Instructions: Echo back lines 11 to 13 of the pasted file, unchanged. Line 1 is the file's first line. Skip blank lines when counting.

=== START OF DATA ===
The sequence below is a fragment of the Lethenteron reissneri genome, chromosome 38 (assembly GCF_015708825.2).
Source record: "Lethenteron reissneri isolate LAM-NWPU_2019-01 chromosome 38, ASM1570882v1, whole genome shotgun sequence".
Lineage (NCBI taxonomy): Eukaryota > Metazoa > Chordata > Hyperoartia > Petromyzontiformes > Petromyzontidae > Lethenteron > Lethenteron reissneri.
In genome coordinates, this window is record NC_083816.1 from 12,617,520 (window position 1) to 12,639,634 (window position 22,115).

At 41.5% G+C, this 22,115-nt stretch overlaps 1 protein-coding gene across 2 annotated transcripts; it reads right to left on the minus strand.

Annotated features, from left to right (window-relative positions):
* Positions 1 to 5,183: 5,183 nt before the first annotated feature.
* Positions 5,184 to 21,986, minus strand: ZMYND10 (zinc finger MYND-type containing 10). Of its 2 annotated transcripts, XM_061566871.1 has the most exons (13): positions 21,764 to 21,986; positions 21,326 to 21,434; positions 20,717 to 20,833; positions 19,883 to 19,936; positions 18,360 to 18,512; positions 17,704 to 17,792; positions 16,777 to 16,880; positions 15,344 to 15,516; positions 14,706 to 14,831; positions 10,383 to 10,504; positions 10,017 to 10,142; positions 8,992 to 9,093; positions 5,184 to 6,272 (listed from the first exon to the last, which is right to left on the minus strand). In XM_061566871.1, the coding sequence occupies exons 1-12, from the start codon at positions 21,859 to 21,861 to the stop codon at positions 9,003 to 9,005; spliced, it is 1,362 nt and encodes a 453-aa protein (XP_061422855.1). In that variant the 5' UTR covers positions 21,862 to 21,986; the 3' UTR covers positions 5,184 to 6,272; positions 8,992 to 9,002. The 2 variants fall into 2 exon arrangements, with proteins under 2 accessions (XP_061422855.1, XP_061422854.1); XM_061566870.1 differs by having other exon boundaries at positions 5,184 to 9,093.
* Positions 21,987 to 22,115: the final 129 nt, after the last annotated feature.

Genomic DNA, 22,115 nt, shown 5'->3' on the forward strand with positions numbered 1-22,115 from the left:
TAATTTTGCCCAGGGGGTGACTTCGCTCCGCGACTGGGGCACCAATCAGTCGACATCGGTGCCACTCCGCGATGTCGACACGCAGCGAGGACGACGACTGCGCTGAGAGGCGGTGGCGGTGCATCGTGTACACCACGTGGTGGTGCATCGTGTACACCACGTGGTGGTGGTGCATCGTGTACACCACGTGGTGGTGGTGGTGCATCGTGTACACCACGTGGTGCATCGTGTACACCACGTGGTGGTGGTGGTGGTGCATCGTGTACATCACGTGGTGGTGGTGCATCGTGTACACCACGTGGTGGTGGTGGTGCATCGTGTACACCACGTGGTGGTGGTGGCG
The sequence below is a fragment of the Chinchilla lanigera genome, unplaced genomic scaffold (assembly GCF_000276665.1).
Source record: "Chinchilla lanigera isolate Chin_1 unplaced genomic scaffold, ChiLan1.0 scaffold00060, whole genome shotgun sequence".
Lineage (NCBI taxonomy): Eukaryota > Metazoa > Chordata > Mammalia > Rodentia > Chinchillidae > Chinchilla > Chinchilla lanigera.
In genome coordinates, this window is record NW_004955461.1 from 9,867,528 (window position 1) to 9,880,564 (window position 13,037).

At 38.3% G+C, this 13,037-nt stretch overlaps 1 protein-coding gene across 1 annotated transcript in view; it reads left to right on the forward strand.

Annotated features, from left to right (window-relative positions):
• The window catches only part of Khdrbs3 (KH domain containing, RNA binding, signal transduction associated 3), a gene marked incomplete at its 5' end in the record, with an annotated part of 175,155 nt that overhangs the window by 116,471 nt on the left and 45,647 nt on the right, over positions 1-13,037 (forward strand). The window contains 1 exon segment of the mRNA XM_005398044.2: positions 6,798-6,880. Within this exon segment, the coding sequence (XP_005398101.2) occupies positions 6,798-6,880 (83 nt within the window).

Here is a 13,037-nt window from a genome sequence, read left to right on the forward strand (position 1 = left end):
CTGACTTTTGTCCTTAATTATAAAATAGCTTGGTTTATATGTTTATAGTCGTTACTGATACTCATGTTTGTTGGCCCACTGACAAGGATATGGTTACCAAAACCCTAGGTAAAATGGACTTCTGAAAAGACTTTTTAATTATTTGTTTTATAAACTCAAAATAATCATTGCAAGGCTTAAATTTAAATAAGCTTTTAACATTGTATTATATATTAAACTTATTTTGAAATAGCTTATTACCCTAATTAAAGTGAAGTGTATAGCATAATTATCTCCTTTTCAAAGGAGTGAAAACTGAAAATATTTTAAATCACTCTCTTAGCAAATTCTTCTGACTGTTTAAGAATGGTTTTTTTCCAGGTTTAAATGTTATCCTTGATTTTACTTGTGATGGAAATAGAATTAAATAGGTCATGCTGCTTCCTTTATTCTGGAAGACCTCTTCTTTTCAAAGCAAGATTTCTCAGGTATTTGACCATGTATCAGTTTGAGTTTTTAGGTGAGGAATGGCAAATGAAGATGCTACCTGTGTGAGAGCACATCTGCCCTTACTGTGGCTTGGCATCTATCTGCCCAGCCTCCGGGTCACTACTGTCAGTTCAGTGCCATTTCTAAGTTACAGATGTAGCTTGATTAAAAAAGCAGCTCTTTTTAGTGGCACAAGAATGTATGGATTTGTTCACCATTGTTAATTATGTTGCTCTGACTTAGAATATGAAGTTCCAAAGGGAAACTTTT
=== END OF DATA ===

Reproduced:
TAATTTTGCCCAGGGGGTGACTTCGCTCCGCGACTGGGGCACCAATCAGTCGACATCGGTGCCACTCCGCGATGTCGACACGCAGCGAGGACGACGACTGCGCTGAGAGGCGGTGGCGGTGCATCGTGTACACCACGTGGTGGTGCATCGTGTACACCACGTGGTGGTGGTGCATCGTGTACACCACGTGGTGGTGGTGGTGCATCGTGTACACCACGTGGTGCATCGTGTACACCACGTGGTGGTGGTGGTGGTGCATCGTGTACATCACGTGGTGGTGGTGCATCGTGTACACCACGTGGTGGTGGTGGTGCATCGTGTACACCACGTGGTGGTGGTGGCG
The sequence below is a fragment of the Chinchilla lanigera genome, unplaced genomic scaffold (assembly GCF_000276665.1).
Source record: "Chinchilla lanigera isolate Chin_1 unplaced genomic scaffold, ChiLan1.0 scaffold00060, whole genome shotgun sequence".